For many within the human rights field, working for the United Nations is a career goal. Emilie Filmer-Wilson, having worked at the development pillar of the UN for the last 11 years, offered some insight into the work environment and hiring competitiveness of the organization. While it is a state-centric organization, she reminded attendees that ‘’there is nothing like the UN in bringing stakeholders together.” The diverse backgrounds of UN employees make for an inspiring work environment for anyone with a passion for our global village. Moreover, it enables work-related international travel and missions, which are often of major interest to students.

Another type of work environment students might find interesting is not-for-profits. Working at the CCR, Nahal Zamani finds it particularly fulfilling to be able to transfer the skills she acquired from a life of political activism to a professional setting.

Panelist Mia Briones // Andrew Rizzardi

Against a growing competitive backdrop within human rights and international affairs, the panelists shared some insights on the attributes most sought by hiring managers. Excellent communicators, writers and researchers with direct work experience stood out among the hundreds of applicants reviewed, according to the panelists. In other words, while there must be an evident drive to work in a specific field, it is highly recommended to demonstrate how you have already engaged in the field. Tangible experience in adopting a certain mindset given the scope of work, as well as showing initiative or producing creative solutions to problems were all highlighted. For example, to work internationally, clear evidence of successful work with people or teams from different backgrounds is essential.

Analytical skills matched with political judgment to identify how to present information depending on the audience also mustn’t be disregarded. There must be an underlying passion in one’s work, however never to a point that hinders one’s ability to see others’ perspectives. Such diplomatic skills are a valuable asset in cultivating change and engaging in discussion with various actors.

It was particularly interesting to see the emphasis on the importance of a fortuitous opportunity made possible through hard work. All panelists reminded the audience that while hard work does lead to great opportunities, one should take advantage of lucky opportunities and invest hard work. Avid commitment was flagged as the key to converting opportunities into concrete achievements. It is important to know what you want, to put yourself out there, and to take the risk. There is nothing to learn from an opportunity not taken, but one can always learn from failure.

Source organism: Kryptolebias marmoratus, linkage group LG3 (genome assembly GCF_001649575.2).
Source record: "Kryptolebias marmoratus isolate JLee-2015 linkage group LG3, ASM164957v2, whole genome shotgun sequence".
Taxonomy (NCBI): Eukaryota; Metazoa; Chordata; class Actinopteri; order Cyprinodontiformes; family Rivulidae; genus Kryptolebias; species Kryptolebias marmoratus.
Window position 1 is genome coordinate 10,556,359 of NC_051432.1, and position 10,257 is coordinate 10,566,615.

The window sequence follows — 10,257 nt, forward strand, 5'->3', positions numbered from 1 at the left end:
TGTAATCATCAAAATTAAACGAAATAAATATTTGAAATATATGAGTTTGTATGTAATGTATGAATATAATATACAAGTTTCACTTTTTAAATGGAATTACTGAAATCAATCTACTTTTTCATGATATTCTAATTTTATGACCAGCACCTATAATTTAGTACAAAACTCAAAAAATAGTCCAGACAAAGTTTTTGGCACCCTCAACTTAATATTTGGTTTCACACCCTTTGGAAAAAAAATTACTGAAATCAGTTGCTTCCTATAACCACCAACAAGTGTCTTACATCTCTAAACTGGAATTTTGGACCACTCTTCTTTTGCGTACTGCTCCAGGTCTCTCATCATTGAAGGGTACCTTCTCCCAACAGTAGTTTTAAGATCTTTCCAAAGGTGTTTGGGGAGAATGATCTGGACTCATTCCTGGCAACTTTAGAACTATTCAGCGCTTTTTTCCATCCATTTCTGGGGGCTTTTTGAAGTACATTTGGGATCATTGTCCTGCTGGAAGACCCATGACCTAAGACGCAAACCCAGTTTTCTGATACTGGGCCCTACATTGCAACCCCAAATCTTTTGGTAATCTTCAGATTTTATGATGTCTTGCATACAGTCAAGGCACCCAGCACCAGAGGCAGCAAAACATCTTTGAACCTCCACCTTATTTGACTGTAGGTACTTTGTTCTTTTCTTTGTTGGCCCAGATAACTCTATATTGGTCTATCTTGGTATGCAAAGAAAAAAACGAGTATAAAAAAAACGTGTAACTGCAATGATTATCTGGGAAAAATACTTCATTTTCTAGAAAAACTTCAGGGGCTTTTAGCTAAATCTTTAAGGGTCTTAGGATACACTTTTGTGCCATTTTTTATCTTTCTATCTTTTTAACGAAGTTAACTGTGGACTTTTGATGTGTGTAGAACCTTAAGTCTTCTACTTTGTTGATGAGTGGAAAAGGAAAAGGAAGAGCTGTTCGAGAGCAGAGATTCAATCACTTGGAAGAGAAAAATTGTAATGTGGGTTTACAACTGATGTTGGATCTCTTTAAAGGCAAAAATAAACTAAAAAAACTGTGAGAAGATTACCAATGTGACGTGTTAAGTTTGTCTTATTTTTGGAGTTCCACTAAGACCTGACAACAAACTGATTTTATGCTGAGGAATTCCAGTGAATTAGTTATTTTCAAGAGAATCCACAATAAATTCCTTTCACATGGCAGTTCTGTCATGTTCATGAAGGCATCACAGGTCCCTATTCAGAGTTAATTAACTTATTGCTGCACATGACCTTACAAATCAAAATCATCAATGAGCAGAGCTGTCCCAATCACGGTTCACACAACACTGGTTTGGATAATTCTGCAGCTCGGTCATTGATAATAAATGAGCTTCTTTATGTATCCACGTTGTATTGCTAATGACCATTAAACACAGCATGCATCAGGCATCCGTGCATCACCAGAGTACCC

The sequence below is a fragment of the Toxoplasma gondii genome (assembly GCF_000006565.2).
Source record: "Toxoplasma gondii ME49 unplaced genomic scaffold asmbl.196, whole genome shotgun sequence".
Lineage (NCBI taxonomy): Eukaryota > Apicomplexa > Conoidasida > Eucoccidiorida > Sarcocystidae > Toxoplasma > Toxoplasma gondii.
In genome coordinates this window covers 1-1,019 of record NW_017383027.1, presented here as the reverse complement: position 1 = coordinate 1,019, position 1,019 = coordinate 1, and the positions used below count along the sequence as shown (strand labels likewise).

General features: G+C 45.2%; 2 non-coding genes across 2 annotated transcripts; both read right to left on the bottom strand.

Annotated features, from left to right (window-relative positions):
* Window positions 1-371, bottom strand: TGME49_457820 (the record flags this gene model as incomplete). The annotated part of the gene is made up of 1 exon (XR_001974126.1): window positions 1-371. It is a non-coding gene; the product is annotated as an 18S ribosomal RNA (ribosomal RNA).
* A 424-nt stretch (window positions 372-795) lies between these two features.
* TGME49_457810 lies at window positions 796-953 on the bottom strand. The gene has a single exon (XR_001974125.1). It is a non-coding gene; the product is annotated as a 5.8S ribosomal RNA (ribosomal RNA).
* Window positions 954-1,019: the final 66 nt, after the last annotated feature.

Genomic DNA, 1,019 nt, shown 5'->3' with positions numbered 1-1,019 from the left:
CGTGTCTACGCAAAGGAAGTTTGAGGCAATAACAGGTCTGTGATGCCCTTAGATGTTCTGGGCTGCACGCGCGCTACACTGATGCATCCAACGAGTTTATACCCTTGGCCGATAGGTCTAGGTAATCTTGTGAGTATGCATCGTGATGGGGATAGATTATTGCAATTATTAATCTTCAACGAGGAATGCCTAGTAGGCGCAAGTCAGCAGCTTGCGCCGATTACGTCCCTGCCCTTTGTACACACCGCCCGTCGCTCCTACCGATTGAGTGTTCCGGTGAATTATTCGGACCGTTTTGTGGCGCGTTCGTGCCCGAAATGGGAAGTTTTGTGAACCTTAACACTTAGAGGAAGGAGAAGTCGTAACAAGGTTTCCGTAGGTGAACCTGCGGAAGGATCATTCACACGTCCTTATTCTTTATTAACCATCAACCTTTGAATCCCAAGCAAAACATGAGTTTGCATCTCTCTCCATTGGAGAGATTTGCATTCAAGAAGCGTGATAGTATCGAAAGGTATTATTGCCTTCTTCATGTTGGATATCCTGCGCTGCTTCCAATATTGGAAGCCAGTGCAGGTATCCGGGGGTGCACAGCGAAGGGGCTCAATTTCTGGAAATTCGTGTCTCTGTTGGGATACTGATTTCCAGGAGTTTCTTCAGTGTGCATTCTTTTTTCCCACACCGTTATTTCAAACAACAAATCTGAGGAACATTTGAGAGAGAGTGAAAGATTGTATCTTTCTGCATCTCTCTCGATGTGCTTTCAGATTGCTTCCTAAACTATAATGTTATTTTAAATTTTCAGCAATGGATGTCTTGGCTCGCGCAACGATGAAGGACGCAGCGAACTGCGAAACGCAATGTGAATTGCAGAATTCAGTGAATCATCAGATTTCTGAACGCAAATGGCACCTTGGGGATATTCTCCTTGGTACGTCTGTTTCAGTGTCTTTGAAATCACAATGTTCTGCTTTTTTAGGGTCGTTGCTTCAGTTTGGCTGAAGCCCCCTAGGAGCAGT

A last topic worth highlighting was the panelists’ discussion on field work. While the majority of students look internationally, any work with affected communities constitutes field work. There are a myriad of human rights organizations in New York City that students are encouraged to explore, as well as opportunities to work with vulnerable populations such as refugees, the elderly or the homeless. In fact, Brown revealed she first became aware that she wanted to pursue a career in researching international frameworks for older people’s human rights after volunteering for a hospice in her hometown in her early 20s.

At the end of the event, prospective ISHR student Jessica Pierson reveled in the opportunity to hear from such skilled human rights workers: “For someone who is looking to apply to this master’s program, knowing what kind of jobs I’d be able to apply to when I graduate was really beneficial.”

There are sure to be more career-related events for the human rights aficionados around campus. Be sure to stay informed of opportunities and make sure to take advantage of each one.

Bárbara Matias is an M.A. candidate at the Institute for the Study of Human Rights at Columbia University.  Her research interests include refugee rights, forced displacement, and human rights affairs in the context of the European Union.

A Defense of Dignity

By Joseph Chuman, a lecturer at the Institute for the Study of Human Rights

With dark forces clouding the political horizon, both domestically and globally, defense of fundamental freedoms has become stridently urgent. While some may prophesy or lament the end time of human rights, the drumbeat of illiberalism requires an even more robust enunciation of the human rights program. Those striving to consolidate greater power in the hands of state executives may seek to swat aside human rights as an annoying manifestation of political correctness, but it is good to remember that the Universal Declaration of Human Rights emerged out of the nadir of European fascism. The response to darkness is not despair, but the bright light of civility and decency, which are conveyed most powerfully by human rights and the ideals that it reflects.